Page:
Bloomberg Ocean Initiative
Billions of people and huge numbers of marine species depend on the health of the world’s oceans — but these critical ecosystems are increasingly threatened by climate change, pollution, and overfishing. To confront the threats they face, the Bloomberg Ocean Initiative — formerly known as the Vibrant Oceans Initiative — works to protect and restore the world’s ocean by promoting ocean conservation, protecting resilient coral reef habitats, and reducing the practice of harmful and illegal overfishing.
Launched in 2014 in Brazil, Chile, and the Philippines, the Bloomberg Ocean Initiative works with coastal communities, nonprofit organizations, local and national governments, policymakers, and academic groups to enable greater ocean sustainability. The initiative has since expanded work into Australia, the Bahamas, Chile, Fiji, French Polynesia, Indonesia, the Philippines, Tanzania, Peru, and the United States. The Bloomberg Ocean Initiative focuses its work in regions that are home to important coral reef ecosystems, countries that are top fishing nations, and areas where fish is a major food source.
The latest phase of the Bloomberg Ocean Initiative works to:
- Promote the adoption of high-impact, science-based fishery and marine protection policies in 10+ countries.
- Protect 50 of the most climate change-resistant coral reefs, representing 75 percent of global coral species that can repopulate other reefs over time.
- Support 20 countries that are working toward fishing transparency and preventing overfishing in national waters.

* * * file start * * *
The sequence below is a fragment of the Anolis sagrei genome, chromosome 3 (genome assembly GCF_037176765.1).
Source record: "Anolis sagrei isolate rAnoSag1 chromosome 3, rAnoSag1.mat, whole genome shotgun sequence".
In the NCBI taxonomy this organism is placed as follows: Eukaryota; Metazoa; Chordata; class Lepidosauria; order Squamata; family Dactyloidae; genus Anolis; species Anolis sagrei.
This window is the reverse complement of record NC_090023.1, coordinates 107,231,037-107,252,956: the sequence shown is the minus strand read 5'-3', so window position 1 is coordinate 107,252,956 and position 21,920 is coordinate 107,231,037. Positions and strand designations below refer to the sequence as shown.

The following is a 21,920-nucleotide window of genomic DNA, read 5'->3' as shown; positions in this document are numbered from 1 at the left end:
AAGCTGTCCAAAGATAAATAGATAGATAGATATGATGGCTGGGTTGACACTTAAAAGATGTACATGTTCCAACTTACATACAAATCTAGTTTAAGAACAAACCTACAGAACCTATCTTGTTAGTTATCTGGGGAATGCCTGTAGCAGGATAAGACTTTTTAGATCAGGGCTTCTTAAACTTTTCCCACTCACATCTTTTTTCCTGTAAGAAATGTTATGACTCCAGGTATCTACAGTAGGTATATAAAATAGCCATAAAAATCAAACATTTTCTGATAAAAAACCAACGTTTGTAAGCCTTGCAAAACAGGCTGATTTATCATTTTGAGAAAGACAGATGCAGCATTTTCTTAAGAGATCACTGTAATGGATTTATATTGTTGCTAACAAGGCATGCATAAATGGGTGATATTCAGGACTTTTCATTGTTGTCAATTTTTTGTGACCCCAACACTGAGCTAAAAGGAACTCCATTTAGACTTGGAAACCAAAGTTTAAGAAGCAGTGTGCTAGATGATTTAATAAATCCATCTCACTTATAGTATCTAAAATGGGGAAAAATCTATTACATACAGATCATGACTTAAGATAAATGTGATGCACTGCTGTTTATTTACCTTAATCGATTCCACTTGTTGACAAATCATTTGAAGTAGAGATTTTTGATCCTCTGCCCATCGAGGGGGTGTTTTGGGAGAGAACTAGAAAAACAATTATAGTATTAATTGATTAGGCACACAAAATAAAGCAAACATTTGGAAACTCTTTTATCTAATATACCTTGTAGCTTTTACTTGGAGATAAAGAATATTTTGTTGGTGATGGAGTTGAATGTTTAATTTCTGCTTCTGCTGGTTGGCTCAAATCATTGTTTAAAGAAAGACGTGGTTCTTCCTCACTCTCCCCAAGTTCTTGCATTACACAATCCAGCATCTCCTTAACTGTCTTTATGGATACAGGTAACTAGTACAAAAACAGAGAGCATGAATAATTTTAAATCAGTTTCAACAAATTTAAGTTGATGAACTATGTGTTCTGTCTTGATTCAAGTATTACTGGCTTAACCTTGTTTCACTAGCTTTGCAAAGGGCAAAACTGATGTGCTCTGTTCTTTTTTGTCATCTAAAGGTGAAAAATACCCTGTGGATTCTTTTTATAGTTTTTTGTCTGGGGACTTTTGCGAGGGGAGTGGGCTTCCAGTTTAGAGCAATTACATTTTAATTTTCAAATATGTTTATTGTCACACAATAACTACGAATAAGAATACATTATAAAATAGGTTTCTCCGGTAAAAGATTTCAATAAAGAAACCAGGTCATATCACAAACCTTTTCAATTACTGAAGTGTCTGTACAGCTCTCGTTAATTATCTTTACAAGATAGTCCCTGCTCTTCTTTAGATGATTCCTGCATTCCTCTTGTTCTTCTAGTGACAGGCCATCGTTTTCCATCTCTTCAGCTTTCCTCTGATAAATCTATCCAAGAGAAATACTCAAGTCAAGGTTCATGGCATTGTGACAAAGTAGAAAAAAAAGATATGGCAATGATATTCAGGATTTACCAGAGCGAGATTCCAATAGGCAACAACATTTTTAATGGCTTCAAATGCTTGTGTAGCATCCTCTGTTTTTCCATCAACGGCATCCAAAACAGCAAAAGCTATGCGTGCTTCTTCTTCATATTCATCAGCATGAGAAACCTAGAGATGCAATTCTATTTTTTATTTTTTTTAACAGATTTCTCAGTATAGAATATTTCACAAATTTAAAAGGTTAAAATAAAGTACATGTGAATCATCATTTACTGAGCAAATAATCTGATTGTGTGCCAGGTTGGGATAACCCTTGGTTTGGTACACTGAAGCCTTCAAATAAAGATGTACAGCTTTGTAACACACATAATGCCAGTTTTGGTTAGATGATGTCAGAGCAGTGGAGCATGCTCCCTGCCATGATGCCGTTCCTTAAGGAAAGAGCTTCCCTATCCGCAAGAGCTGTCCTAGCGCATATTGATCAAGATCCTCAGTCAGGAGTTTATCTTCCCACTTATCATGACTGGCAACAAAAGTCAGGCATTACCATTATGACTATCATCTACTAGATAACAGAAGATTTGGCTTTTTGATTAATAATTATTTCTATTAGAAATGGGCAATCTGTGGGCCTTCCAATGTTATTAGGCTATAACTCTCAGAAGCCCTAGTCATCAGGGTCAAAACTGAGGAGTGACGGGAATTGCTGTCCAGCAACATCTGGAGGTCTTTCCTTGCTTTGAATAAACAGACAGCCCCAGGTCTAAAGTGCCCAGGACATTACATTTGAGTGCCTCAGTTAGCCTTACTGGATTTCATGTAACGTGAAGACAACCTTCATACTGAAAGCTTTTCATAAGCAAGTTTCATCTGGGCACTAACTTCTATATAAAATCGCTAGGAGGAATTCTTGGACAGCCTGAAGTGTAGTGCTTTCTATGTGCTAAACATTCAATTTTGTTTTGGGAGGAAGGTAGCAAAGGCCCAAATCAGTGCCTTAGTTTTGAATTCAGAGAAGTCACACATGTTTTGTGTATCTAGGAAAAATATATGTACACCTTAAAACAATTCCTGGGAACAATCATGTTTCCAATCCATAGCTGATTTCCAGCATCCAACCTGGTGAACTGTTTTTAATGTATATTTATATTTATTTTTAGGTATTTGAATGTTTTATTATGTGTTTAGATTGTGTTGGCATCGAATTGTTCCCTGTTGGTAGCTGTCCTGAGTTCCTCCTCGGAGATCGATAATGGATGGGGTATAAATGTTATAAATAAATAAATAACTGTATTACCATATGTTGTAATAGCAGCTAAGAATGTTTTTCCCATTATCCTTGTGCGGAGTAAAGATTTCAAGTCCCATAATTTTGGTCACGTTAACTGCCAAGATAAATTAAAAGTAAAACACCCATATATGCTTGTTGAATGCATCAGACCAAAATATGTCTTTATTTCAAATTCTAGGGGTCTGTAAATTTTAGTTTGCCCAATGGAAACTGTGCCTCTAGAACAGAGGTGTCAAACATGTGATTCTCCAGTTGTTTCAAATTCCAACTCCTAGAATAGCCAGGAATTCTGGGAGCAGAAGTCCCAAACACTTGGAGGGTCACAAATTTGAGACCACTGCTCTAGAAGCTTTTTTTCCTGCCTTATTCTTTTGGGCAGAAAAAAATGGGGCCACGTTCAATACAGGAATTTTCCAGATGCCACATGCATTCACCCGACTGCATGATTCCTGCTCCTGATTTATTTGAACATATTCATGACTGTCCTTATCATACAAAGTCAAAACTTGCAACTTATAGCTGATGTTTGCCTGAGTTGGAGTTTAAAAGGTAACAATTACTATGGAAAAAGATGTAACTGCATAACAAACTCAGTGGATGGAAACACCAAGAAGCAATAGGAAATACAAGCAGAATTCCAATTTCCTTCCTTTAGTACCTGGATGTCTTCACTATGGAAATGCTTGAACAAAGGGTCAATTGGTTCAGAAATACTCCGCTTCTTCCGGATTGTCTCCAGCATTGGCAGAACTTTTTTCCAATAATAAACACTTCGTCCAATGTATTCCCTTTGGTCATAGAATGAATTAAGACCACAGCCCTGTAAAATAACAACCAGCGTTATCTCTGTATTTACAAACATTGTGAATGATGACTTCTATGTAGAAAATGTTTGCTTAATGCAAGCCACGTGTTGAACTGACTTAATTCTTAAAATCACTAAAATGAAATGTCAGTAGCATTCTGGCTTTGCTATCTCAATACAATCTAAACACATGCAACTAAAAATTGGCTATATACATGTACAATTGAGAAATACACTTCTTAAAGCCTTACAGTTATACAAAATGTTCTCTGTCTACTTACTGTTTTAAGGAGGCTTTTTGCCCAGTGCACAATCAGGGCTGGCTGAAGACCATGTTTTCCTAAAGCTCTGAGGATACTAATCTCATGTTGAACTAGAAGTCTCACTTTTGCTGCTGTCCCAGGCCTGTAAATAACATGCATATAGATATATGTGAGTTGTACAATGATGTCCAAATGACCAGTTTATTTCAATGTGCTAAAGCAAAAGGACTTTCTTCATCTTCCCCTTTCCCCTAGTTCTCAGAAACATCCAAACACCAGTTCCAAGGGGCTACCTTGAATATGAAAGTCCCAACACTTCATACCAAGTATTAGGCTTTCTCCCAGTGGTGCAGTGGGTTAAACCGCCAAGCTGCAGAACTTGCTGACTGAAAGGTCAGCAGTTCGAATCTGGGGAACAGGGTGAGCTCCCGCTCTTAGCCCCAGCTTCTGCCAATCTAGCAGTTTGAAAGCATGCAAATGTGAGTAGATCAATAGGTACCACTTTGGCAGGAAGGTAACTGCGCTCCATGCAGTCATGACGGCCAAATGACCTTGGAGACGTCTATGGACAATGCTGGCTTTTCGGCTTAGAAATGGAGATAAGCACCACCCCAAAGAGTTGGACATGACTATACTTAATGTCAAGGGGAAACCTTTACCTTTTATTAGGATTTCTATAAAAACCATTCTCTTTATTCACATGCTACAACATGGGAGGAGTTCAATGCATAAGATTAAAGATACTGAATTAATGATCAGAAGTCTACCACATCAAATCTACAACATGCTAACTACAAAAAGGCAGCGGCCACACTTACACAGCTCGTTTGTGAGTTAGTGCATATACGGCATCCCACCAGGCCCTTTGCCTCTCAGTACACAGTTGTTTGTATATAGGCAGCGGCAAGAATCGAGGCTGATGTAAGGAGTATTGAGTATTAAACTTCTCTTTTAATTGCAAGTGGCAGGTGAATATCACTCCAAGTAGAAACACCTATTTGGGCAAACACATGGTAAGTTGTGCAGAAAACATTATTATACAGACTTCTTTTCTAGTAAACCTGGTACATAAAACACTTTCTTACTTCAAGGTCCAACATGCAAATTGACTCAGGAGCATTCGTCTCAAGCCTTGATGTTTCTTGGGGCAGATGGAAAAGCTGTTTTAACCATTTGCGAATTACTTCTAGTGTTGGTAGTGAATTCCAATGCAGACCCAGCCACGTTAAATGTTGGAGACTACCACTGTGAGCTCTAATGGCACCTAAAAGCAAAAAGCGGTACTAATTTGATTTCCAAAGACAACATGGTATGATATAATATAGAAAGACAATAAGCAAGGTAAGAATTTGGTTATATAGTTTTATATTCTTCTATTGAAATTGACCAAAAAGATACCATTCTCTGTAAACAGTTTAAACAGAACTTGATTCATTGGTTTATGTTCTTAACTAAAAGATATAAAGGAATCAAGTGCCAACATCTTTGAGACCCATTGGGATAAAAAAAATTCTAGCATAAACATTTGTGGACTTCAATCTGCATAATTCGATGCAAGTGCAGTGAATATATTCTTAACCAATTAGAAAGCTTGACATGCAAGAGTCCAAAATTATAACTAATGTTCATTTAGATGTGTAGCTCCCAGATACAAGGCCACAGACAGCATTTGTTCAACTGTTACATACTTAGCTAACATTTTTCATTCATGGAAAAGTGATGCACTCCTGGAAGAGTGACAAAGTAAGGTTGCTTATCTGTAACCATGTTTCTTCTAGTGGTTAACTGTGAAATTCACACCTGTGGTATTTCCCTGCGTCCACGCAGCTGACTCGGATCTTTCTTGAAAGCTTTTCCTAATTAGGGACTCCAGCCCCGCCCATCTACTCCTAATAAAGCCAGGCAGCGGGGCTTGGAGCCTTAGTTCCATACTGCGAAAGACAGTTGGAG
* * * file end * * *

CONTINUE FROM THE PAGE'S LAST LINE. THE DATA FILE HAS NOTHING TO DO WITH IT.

Through the Bloomberg Ocean Initiative, Bloomberg Philanthropies is protecting critical ocean resources for the health and livelihood of over 3 billion people around the world.
The initiative uses multiple strategies to combat pollution, overfishing and other destructive fishing practices to protect ocean ecosystems. Since 2012, Bloomberg Philanthropies has contributed over $158 million going towards:
Strategic partnerships: No one entity can eradicate the threats to our oceans alone. The Bloomberg Ocean Initiative forms and fosters partnerships with leading ocean conservation groups, advocates, funders, business leaders, scientists and governments, including Rare, Oceana, Global Fishing Watch, Oceans5, the Wildlife Conservation Society, National Geographic Pristine Seas, Blue Ventures, Outlaw Ocean, and the network of 54 Commonwealth countries.
National policy reform: Taking a data-driven approach, the Bloomberg Ocean Initiative supports policy reform on small- and industrial-scale fishing practices in top fishing nations, including Australia, Chile, and the Philippines. This work is imperative to meeting rising seafood demand due to population growth and supporting the livelihoods of billions globally.
Local conservation and fisheries management: Bloomberg Ocean partners with organizations, coastal communities and local governments to manage small-scale fisheries, manage fish and coral resources, and prevent marine pollution to protect their sources of income and nutrition while ensuring long-term sustainability and resilience of the coastal ecosystems. Empowering local communities with direct control over their resources is a proven way to enhance conservation and safeguard sources of income and nutrition, as well as ensure long-term resilience of coastal Ecosystems.
Data-driven strategy and global transparency: Thorough data gathering and analysis provide a better understanding of the challenges facing fisheries and coral reefs while supporting strategies to solve them. For example, the Bloomberg Ocean Initiative supports Global Fishing Watch, a publicly accessible and free online platform that tracks the movements and activities of tens of thousands of commercial fishing vessels in real time. This helps to reduce the $23+ billion worth of seafood that is stolen through illegal fishing and guide more sustainable investments, ultimately supporting the livelihoods of small-scale fishers and their communities.
Top photo: Fishermen in Chile stand on the shore by their boat. Photo credit: Claudio Almarza/Oceana